Update on the earlier BirdCam blog about the Cornell Red-Tailed Hawks — The first baby starting pipping on none other than Earth Day and finally hatched Monday, April 23rd during a heavy snowstorm. Although there was some worry that the snow would block the camera, the little chick was revealed by mom, Big Red, after some of the snow had melted that Monday. The second baby hawk hatched Tuesday. The hatchlings are pecking and playing around while waiting for egg #3 to hatch. The live stream is still set up for everyone to get the chance to see the nesting habits first hand and get another shot at watching egg #3 hatch live.
Here’s the YouTube clip of the eyas’s first appearance: http://www.youtube.com/watchv=CvtrccGgWrA&feature=youtu.be.
I’ve been outside every chance I get lately to see what birds are starting to appreciate this near-spring weather as much as I am. In the last couple days I’ve seen Cedar Waxwings enjoying the maple seeds and Red-winged Blackbirds claim their territory. I also noticed last week that the Tree Swallows have moved back into our old general store. I know there’s still much more to come, so many things to love about spring time! I’m still awaiting the call of Baltimore Orioles since they usually arrive earlier. Hope they show up soon, that’s when I’ll know it’s finally Spring!
Yesterday and today, April 14th and 15th was good birding along the New River in Radford.
I saw a pair of Blue-winged Teal resting on the shore of a small island Saturday, and near them was a Killdeer and a Spotted Sandpiper. Saturday I saw at least 55 Double-crested Cormorants and at least 35 on Sunday, about half of them both days were immature.
There were two Ospreys on Saturday and four on Sunday, with one on Sunday carrying a small fish as it flew by. It then turned back and flew towards another Osprey perched on a dead tree. It then made very slow, exaggerated flapping about 20 feet above the 2nd osprey and also screeched a lot. This behavior attracted a Red-tailed Hawk that flew out of the woods to challenge the Osprey. The Osprey retreated down river. A moment later a crow chased the Red-tail back into the woods.
One of my favorite birds is the Yellow-throated Warber. On Saturday I found nine at several locations in Radford. This is my highest count for them in Radford.
Saturday I heard my first of season House Wren and Sunday I heard my first of season Northern Parula.
Cliff Swallows have returned to Radford. They are already refurbishing their mud nests on Memorial Bridge in Bisset Park. For the past couple of years, their numbers have averaged more than seventy. It will be interesting to see how they fare this year. The nests on the bridge most close to land are often taken over by House Sparrows, but the Cliff Swallows seem better able to protect their nests over the river. We’ll see how that plays out this summer.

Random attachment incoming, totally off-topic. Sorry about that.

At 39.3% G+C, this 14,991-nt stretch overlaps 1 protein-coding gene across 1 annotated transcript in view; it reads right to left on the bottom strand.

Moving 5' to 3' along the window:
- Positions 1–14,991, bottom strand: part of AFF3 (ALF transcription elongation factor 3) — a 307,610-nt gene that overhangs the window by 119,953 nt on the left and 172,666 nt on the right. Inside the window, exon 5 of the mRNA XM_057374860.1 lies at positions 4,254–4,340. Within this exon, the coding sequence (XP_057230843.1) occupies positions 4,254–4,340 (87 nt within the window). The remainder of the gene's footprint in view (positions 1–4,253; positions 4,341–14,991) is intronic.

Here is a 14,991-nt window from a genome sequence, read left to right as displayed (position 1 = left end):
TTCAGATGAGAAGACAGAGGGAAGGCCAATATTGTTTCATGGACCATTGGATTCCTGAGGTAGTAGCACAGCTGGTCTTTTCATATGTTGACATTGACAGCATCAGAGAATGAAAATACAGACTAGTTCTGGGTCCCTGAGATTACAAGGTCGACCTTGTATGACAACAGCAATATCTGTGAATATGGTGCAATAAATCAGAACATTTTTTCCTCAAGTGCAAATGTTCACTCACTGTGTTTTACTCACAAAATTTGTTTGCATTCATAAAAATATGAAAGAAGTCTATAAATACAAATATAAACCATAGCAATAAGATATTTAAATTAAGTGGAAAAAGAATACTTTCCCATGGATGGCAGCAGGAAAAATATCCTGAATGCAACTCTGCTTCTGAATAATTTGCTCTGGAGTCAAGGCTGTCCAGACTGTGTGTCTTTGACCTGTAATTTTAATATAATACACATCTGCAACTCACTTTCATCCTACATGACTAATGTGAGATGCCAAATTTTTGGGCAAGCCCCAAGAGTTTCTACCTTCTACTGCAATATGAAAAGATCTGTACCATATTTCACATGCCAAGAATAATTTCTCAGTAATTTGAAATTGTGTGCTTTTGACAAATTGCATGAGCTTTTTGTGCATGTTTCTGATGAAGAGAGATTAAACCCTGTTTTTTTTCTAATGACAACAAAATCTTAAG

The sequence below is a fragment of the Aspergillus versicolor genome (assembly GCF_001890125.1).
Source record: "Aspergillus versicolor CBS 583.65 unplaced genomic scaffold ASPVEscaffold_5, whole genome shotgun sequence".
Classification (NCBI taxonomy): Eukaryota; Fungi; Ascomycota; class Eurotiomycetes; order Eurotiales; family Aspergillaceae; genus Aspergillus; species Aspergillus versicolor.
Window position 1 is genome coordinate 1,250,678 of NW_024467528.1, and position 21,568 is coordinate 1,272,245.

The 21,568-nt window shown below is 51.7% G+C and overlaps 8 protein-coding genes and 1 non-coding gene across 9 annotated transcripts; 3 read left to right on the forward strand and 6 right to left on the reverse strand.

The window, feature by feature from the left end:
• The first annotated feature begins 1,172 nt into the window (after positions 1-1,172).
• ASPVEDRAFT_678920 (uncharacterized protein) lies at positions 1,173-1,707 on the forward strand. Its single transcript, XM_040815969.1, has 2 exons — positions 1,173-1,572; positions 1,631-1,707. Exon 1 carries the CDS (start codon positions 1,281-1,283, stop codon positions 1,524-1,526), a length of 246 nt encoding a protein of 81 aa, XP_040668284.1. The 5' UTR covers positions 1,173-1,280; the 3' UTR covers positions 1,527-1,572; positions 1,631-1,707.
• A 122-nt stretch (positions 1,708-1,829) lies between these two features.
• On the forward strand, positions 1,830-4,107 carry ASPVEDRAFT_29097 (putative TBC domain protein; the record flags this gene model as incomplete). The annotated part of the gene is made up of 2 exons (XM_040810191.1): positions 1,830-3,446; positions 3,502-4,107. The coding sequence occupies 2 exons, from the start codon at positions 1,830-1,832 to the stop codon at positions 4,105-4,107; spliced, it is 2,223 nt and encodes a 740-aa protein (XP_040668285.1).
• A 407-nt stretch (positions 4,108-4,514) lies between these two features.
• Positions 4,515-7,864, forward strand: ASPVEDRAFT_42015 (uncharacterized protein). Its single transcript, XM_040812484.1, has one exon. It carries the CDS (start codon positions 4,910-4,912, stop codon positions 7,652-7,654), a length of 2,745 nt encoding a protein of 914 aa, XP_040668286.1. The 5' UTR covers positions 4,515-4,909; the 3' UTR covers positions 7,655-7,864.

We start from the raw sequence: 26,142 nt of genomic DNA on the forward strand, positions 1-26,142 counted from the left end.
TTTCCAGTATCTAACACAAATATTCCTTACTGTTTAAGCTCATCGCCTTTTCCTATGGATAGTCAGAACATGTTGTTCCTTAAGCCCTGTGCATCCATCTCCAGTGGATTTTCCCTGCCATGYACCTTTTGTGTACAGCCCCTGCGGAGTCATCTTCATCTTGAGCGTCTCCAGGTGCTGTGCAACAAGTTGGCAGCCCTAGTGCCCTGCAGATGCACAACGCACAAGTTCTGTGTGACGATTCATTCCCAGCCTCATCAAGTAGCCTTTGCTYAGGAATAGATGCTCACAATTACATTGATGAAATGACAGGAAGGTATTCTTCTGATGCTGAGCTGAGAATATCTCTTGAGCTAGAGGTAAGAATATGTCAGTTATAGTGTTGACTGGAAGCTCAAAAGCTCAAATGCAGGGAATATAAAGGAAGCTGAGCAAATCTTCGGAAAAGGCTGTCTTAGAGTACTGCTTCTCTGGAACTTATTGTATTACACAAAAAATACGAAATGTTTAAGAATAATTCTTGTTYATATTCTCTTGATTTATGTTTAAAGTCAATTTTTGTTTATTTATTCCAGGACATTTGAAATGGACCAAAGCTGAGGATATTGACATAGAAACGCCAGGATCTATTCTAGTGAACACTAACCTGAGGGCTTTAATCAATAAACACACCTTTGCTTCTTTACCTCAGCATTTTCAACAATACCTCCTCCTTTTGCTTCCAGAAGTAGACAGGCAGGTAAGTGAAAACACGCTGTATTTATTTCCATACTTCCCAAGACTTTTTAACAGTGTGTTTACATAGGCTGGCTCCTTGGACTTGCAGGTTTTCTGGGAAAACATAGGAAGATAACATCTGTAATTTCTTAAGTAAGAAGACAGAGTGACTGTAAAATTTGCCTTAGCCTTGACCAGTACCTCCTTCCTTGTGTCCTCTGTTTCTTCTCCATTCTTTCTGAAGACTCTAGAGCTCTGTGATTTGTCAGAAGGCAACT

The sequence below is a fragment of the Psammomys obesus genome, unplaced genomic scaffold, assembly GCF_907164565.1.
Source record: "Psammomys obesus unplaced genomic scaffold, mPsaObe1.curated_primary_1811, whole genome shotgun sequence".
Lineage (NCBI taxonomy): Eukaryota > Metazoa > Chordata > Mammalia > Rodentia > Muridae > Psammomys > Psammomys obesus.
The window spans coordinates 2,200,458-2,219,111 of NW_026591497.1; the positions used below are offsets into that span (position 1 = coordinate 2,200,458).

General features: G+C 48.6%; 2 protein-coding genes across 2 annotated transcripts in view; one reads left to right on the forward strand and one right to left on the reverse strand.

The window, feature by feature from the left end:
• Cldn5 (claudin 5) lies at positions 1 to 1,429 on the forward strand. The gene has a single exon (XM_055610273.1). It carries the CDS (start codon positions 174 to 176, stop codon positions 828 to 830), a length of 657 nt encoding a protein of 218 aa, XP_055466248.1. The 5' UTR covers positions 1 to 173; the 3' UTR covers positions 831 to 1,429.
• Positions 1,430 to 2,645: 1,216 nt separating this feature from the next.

Posted by Clyde Kessler, Radford, VA
The New River Valley is home to numerous wildlife trails and nature parks that are flourished with birds of all kinds. Located in the New River Valley, Radford, Virginia has around 200 bird species spotted throughout the year, not so bad for a city that’s 9 square miles! Three hot-spot locations found specifically in Radford are Wildwood Park, Bissett Park and the New River itself. Wildwood Park is great because you can either follow the paved paths or choose my personal favorite, to hike the trails along the mountain. In this densely wooded area you are sure to spot a bird on your list. Bissett Park has a bit shorter run with all paved paths to walk, or a wide open field to throw down a blanket and watch for birds. That spot is perfect for a relaxed afternoon, but if you’re feeling adventurous I recommend going on a kayak or canoe and floating the New River. You can drift along and set your eyes on green heron and several other birds from this unique vantage point. Just be careful not to float the river too long or you’ll find you’ve relocated out of Virginia!
Even if you are not a bird expert you can educate yourself further by picking up fundamental information first hand by utilizing bird cams. Or you can watch these bird cams just to enjoy the beauty of nature, either way they are entertaining to bird enthusiasts alike. There are several cameras already in place that you can find online through a simple Google search. One of my favorites right now is the Red-Tailed Hawk camera at Cornell University. This camera is situated in a light pole on the University’s athletic field and looks down on a nesting male and female live 24 hours a day as they incubate their clutch of three. The eggs are predicted to hatch around the 13th of April and the feed will keep on through it all. Here’s the link to the Red Tailed Hawk live feed at Cornell University:
There’s a world full of Radbirds out there! I created this blog in an attempt to familiarize people with the wonderful birds of Southwest Virginia, and to meet bloggers from other locations to share birding experiences. Radbird is a company in Radford, Virginia that takes people of all ages on nature hikes to observe birds and educate them on the many species. We hope this blog will share those trips with all who could not be there.